Remote Viewing Basics

Did you ever wonder if remote viewing was more than just people fantasizing that they were psychic? After all, if remote viewing is possible — if any form of psychic ability is real — the whole materialist fantasy falls to the ground. Well, you can call the cleanup crew to pick up the pieces. Thirty years and more of remote viewing have provided enough data to put the question beyond doubt — if you are intellectually honest enough to actually look at the evidence. What’s more, remote viewing is something like chess in that it is pretty easy to learn the moves, but a lifetime would not exhaust what there was to learn.

In another entry, I’m going to describe in a little detail one of my remote viewing exercises, which should serve as an example of the possibilities and difficulties. First though, this sketch of how it is done.

Ideally remote viewing involves at least three individuals: the viewer, the monitor, and the person judging the results. Even if you remote-view by yourself, you will still have to perform all three functions. It’s easier if different people take different roles. They are all essential.


The monitor, not the viewer, is responsible for collecting information. As monitor, you want to provide a sequence of on-target moments and provide time for the viewer to objectify them. It is a delicate balance. You want to keep prodding the viewer for more glimpses of the target, and more details, but you don’t want to accidentally pull the viewer off target by suggesting things.

During a remote viewing, the viewer will be “on target” or will be “reporting.” In the first case, viewers will tend to use present tense language, may make gestures in the air trying to describe things without words, and in general will be more “there” than “here.” Hard to describe, easy to recognize. In the second case, their language will tend to be in the past tense, they are more likely to make eye contact, and they will probably try to name something rather than describe it.

The monitor takes notes, and encourages the viewer to write and/or sketch. After the viewing is over, the monitor sees that the viewer writes a short narrative of the session, because the act of writing the summary will frequently remind the viewer of details that had been perceived but not reported. Sketching is encouraged at all times during the process and we found out just how valuable the most fragmentary sketch may be, as opposed to the narrative which may be fluent but largely or even totally imaginary.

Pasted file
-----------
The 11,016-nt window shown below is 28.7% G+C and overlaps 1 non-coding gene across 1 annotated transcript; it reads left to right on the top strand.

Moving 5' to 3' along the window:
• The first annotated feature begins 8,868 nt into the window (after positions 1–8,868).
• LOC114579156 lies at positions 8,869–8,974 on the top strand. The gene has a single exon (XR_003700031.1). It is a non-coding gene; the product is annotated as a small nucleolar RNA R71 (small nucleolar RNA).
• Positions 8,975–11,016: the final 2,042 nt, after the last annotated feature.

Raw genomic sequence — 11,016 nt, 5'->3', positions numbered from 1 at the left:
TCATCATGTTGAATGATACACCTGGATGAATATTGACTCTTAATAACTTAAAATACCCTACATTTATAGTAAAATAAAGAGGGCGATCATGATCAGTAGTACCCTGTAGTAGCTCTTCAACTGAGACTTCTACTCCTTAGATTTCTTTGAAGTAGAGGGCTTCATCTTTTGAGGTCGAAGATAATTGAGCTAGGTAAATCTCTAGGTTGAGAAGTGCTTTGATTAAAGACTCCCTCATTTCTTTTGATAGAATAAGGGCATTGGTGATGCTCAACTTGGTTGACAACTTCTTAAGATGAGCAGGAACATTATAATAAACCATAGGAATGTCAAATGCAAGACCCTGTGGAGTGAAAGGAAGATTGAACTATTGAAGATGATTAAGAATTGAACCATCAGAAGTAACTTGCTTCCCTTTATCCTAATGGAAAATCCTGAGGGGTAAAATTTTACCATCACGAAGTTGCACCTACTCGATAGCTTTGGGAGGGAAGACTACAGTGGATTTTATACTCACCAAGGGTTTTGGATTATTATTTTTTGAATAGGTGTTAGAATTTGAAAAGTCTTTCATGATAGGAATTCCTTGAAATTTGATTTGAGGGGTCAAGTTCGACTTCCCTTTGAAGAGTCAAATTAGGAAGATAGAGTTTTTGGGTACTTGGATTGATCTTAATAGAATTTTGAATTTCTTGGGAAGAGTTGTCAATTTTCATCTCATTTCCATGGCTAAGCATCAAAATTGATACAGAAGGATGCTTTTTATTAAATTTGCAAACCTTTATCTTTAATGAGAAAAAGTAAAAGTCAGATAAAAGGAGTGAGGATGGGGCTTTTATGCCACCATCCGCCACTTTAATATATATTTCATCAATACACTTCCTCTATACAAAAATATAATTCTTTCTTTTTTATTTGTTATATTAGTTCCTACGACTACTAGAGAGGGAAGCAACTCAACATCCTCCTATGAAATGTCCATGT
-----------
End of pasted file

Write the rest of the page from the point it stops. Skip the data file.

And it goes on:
Evaluating a remote viewing session is a skill in itself. You must make sense of data that is by nature a fragmentary, elliptical, often contradictory. Some of what you will be looking at will be fantasy, produced by the viewer’s left brain trying to make sense of impressions. Just as it is important that the monitor not steer the process of perception, it is important that the judge not steer the process of interpretation.

Viewers’ descriptions can be very general, which is not very helpful. We know that the grass is green and the sky is blue. It is up to the judge to find whatever is unique. A judge who has no idea what the target was, and who did not set up the target pool of photos, should be able to select from four photos the one the viewer was contacting.

Now, since the target pool was selected with the intent to produce pictures vary different from each other, you would think that — if the viewer produced a good viewing — choosing among them would be relatively straightforward. I can say from experience that it is not that simple. However, neither is it impossible. At least two of the photos usually can be eliminated pretty easily. The last two, however, may be surprisingly difficult. Pictures with little in common in terms of subject matter turn out to have surprising amounts in common when searched for fragmentary details and qualities.


When we attempt remote viewing, our minds tempt us into three errors: memory, imagination, analysis. We will get an impression and our mind will say “oh yeah that’s just like x and such.” Or our minds will attempt to fill in the dots, constructing fragmentary or elaborate fantasy pictures. Or the mind will say “it is round, yellow, it must be the sun.”

It seems to me that we do this in ordinary life, no less. But here the process is more obvious, because the underlying data is so ephemeral, so hard to grasp, so intangible by definition. The first step in avoiding these pitfalls is to become aware that they exist. The cardinal rule in remote viewing is “describe, don’t name.” It is better to report raw perceptions. Names pigeonhole things. Naming distances us from them.

Course facilitator Skip Atwater listed five behaviors in remote viewing, and you might say that the week was a long exercise in learning and practicing them.

1. Relaxing, turning inward. Kinesthetic feelings replace mental noise. Learn ways to maintain it or jump back into it.

2. The resonance phase. Connecting with the information of interest. Different viewers experience different portions of the target.

3. Listening stage. Interior very calm: open attention versus focused attention. Not reporting perceptions, that is later.

4. Becoming aware of the information

A — the moment before, a momentary disorientation

B — awareness. It comes in fragments.

C. a brief period after. Let the thoughts blossom.

5. Describing, reporting. Objectify the perceptions. Strategies to translate without naming.


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